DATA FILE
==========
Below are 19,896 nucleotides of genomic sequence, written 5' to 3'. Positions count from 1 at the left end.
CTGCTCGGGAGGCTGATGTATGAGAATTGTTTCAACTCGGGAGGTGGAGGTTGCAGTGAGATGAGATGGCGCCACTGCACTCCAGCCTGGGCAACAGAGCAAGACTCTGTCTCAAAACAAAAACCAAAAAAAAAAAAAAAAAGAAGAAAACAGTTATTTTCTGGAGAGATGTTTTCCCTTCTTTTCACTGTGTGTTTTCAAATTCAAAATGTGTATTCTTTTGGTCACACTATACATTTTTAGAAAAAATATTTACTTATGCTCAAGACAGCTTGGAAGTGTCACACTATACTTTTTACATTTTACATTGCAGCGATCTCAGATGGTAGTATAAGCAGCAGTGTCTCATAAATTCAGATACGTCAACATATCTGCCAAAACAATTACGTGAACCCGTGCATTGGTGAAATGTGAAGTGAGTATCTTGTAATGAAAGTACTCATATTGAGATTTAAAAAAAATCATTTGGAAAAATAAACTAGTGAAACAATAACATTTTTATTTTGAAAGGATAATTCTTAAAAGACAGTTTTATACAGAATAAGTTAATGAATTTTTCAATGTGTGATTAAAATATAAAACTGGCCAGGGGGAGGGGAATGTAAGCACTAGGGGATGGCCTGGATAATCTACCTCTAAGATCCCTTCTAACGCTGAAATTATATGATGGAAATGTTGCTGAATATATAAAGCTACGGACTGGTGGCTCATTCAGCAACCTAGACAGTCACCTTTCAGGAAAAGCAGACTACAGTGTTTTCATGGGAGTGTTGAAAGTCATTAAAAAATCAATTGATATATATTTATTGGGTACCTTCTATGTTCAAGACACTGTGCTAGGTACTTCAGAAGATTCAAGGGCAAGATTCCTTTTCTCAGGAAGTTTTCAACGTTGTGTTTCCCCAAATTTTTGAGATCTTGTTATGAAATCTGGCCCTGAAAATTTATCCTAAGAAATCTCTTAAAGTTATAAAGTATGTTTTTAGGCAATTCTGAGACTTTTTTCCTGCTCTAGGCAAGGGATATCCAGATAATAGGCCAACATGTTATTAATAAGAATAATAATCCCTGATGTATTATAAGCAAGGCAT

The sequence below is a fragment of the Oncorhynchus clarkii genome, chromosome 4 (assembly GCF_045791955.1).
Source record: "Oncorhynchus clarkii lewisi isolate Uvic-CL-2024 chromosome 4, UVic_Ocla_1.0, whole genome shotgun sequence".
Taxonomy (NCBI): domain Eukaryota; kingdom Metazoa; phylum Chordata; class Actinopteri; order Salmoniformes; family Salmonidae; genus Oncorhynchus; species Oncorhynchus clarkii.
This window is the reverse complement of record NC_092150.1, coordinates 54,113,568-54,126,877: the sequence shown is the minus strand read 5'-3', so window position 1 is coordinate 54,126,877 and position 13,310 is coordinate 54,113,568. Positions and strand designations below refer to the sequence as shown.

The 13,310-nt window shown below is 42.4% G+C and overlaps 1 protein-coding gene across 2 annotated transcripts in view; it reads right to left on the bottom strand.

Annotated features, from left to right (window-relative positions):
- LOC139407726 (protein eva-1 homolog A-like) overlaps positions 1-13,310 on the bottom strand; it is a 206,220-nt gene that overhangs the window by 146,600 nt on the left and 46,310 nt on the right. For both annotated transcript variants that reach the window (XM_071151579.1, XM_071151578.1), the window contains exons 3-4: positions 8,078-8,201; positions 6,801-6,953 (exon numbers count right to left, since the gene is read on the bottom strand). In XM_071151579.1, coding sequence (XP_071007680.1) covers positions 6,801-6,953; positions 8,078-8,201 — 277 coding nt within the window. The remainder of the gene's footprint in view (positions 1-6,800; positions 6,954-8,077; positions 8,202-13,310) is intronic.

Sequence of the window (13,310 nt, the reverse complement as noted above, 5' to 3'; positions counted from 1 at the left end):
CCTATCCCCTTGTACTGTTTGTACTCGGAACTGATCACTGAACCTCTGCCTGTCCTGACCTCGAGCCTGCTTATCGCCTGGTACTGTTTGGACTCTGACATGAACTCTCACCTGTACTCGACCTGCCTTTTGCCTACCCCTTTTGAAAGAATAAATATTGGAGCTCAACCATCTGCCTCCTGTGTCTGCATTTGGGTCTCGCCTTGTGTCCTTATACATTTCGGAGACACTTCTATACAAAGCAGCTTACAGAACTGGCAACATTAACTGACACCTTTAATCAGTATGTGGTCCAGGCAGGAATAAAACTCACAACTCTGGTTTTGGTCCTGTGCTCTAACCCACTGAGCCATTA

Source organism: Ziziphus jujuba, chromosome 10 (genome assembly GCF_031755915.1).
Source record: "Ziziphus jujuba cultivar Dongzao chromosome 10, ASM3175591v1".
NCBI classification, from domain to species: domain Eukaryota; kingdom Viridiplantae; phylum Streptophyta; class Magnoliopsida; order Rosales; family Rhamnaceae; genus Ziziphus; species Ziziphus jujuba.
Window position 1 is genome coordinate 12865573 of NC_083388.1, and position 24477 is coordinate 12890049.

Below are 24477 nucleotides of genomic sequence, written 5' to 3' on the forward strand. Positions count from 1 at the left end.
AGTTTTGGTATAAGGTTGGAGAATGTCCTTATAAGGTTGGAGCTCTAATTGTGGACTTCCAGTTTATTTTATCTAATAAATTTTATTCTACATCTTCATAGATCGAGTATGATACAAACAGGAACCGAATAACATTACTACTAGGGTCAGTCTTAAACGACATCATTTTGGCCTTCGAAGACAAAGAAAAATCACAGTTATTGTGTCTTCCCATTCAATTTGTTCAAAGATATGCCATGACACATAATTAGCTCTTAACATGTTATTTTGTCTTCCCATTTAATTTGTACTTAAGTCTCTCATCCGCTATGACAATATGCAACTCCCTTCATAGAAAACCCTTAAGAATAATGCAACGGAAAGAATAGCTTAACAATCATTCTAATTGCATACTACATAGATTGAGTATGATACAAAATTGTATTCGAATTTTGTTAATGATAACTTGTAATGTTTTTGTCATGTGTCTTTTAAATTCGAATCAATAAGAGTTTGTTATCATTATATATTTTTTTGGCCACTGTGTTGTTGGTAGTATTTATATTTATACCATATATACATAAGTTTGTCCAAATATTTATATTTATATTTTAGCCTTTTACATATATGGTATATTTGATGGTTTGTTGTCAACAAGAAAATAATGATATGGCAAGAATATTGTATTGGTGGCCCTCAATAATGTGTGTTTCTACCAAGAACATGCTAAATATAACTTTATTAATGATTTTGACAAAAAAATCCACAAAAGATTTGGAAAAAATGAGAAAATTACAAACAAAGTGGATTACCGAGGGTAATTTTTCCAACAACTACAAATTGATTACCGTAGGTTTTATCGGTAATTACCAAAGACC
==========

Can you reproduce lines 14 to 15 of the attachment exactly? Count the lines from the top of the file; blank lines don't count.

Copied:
NCBI classification, from domain to species: domain Eukaryota; kingdom Viridiplantae; phylum Streptophyta; class Magnoliopsida; order Rosales; family Rhamnaceae; genus Ziziphus; species Ziziphus jujuba.
Window position 1 is genome coordinate 12865573 of NC_083388.1, and position 24477 is coordinate 12890049.